Blog Vayikra 7 Nisan 5781   

 By Ranebi (Rabbi Netanel ben Yochanan)

The events of Vayikra (Leviticus) take place over a period of one month and begins in the first month of the second year after leaving Egypt. It is always important when studying the Torah to ask three things…to whom was it directed, when and why was it written? The answers to these questions help us understand what the Creator was saying to us and how to apply His teachings for today.  Vayikra 1:2 says, “…if any man of you brings an offering…” The word used here in the Hebrew for “man” is “adam” I in the context of the human race) not “ish” (generally used for a male) showing us the universality of this message and that the role of Israel is to be ohr l’goyim, light to all nations.

God was speaking at that time specifically to the nation of Israel, which can be compared to a baby girl born to a mother who is addicted to the drug, heroin. Today, to help an addict get out of his addiction, he begins a detoxification process by receiving a controlled dose of a less potent drug, methadone, so that little by little he can stop using heroin. The gods of the Egyptians were like the heroin drug and the Creator would give them a series of “controlled doses” like the drug, on what to do within the Mishkan to focus them away from their idolatry. 

The Almighty summoned Moses and gave him instructions to tell the people to bring Him an “offering” (korban קָרְבָּן), an animal from the herd or the flock. The Hebrew word Korban has been mistranslated as sacrifice; it comes from the root “kerev” – קרב which means to draw near, to come close”. The means by which we do that, is to bring the animal or flour offering to the cohen, the priest. By so doing, we are acknowledging our wrong doings, but we must also take the necessary steps to make restitution to those we have wronged. That is the only way we can heal our relationship with God, ourselves and our neighbors. The Creator wants us to approach Him willingly – “lirtzono” -לִרְצֹנוֹ and the greatest korban we can bring to the Creator is “ourselves”.  He wants us to have a personal relationship with Him rather than to be concerned with a multitude of rituals or hocus-pocus which we humans tend to prefer.  When the person would place their hands on the head of this innocent animal, it was not about the transference of our sins to it, rather it had to do with our acknowledgement that we had done wrong and the recognition that we had to make it right. Acknowledgement is the Key!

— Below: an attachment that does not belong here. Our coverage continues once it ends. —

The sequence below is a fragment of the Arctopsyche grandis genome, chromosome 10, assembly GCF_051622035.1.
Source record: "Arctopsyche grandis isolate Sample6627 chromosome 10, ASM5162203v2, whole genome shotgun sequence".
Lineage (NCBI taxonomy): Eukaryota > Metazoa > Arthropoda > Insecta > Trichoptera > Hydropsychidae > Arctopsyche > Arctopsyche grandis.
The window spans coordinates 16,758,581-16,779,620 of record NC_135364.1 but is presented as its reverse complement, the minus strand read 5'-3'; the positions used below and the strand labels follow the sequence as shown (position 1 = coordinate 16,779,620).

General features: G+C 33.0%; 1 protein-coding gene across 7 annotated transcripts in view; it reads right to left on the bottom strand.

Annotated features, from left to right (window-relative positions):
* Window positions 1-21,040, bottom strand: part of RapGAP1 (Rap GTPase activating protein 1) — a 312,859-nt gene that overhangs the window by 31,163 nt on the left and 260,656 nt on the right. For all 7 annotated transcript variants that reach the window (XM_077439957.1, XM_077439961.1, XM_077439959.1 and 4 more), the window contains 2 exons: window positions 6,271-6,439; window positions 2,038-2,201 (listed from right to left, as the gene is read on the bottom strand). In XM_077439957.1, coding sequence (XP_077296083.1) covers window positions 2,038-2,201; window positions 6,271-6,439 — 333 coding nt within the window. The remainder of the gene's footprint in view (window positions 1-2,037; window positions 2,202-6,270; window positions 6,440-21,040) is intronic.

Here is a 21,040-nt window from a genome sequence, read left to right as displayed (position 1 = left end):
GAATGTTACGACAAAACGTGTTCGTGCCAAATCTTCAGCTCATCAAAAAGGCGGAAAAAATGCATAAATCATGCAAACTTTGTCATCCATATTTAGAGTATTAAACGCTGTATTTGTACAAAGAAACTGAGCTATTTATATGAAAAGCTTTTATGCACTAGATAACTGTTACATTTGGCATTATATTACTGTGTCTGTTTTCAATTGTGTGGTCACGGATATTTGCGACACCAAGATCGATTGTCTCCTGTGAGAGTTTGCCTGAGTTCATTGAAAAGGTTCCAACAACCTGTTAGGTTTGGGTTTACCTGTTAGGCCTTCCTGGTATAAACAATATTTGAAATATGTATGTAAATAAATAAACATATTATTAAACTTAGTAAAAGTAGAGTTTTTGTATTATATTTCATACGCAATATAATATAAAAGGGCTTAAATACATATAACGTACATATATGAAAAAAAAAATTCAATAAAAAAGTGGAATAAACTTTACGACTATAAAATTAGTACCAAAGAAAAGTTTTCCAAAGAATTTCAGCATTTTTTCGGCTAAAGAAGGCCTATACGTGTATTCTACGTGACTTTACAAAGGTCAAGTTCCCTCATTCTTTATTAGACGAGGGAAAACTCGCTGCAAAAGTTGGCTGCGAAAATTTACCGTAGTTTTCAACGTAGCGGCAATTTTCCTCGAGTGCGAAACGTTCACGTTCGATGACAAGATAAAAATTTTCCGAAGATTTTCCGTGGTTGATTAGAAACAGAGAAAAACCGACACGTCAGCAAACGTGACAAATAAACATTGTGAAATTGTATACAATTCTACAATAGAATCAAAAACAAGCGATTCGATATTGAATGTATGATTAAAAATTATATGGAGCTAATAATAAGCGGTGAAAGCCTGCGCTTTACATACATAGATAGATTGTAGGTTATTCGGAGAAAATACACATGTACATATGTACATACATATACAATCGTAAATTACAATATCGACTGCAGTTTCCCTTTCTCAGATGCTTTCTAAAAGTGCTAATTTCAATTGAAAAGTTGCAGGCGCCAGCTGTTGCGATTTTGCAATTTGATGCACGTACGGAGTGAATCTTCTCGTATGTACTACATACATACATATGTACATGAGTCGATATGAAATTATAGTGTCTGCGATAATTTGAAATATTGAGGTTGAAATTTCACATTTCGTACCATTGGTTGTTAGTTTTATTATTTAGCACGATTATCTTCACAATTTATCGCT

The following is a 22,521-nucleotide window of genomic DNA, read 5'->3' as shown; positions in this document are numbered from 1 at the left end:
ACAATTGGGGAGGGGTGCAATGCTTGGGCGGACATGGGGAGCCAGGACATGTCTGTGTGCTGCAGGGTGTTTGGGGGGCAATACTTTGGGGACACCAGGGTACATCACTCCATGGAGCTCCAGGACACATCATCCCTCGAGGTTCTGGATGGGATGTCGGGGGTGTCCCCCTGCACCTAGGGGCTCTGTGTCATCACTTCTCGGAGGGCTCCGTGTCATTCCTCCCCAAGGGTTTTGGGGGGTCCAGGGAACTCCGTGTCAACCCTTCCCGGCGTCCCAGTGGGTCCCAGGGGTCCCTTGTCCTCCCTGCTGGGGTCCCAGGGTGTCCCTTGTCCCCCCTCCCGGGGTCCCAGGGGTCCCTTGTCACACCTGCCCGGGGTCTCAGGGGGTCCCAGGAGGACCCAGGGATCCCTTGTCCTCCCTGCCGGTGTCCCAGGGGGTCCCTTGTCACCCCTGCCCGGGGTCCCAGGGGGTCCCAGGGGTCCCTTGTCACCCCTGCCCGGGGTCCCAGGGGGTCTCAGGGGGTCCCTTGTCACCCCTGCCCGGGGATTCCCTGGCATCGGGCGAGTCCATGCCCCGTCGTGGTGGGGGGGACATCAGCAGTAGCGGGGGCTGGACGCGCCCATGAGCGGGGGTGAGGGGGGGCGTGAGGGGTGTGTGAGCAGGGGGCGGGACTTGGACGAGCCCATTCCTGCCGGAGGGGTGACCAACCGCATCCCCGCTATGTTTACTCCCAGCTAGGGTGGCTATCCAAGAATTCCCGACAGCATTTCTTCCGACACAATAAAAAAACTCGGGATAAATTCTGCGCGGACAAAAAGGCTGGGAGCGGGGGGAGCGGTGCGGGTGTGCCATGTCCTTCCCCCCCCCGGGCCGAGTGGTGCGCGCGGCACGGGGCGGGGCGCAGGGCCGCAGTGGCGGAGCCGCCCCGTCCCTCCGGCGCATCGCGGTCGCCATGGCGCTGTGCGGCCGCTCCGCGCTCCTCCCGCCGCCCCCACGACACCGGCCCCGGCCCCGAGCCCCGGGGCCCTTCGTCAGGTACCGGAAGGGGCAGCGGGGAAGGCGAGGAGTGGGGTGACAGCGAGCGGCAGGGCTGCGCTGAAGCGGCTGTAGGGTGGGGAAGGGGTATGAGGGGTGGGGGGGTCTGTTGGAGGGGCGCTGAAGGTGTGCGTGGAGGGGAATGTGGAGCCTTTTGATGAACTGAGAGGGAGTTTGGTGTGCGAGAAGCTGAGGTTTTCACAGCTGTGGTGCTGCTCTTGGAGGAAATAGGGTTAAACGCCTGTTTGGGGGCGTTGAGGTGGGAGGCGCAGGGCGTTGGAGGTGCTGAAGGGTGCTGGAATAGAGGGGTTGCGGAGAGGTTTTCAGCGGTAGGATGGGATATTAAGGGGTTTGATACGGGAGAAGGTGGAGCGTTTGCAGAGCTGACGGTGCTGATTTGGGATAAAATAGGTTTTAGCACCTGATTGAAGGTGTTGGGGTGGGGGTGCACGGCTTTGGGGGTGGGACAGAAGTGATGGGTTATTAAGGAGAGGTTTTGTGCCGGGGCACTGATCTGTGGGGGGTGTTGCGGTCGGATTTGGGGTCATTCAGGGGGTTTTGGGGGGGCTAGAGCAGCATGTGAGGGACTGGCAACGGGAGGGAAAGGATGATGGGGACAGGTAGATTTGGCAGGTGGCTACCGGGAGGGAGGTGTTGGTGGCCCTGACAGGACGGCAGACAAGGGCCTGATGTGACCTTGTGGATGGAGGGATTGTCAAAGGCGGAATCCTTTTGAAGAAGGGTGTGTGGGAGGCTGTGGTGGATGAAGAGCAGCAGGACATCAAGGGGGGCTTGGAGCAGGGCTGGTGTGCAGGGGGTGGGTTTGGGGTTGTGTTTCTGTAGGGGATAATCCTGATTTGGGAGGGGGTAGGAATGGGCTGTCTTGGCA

When many people read about these “sacrifices” of animals, they compare it to the pagan religions who need to appease their bloodthirsty gods in order avoid their wrath.  The God of Israel needs neither to be fed with blood nor appeased.   There is a phrase in Vayikra 1:13 – “a burnt offering of… נִיחֹחַ רֵיחַ re’ach nicho’ach, a sweet savor or fragrant aroma”. The roots of these words are ‘ruach’ – רוח meaning spirit’ and ‘nachon’ – נכוןmeaning true, right or correct. This give us the understanding of acceptance by the Creator because we are willing to make things right. These offerings were clearly understood by the people at that time because they had just left a system where they were deeply rooted in these ideas. The Creator would now sanitize them and slowly “refocus” their attention from the pagan ways to His ways. This would be a long process.  Today we live in the 21st century and you would be surprised at how many of us still love the “hocus-pocus”, the magic over reason even though the Creator wants to free us.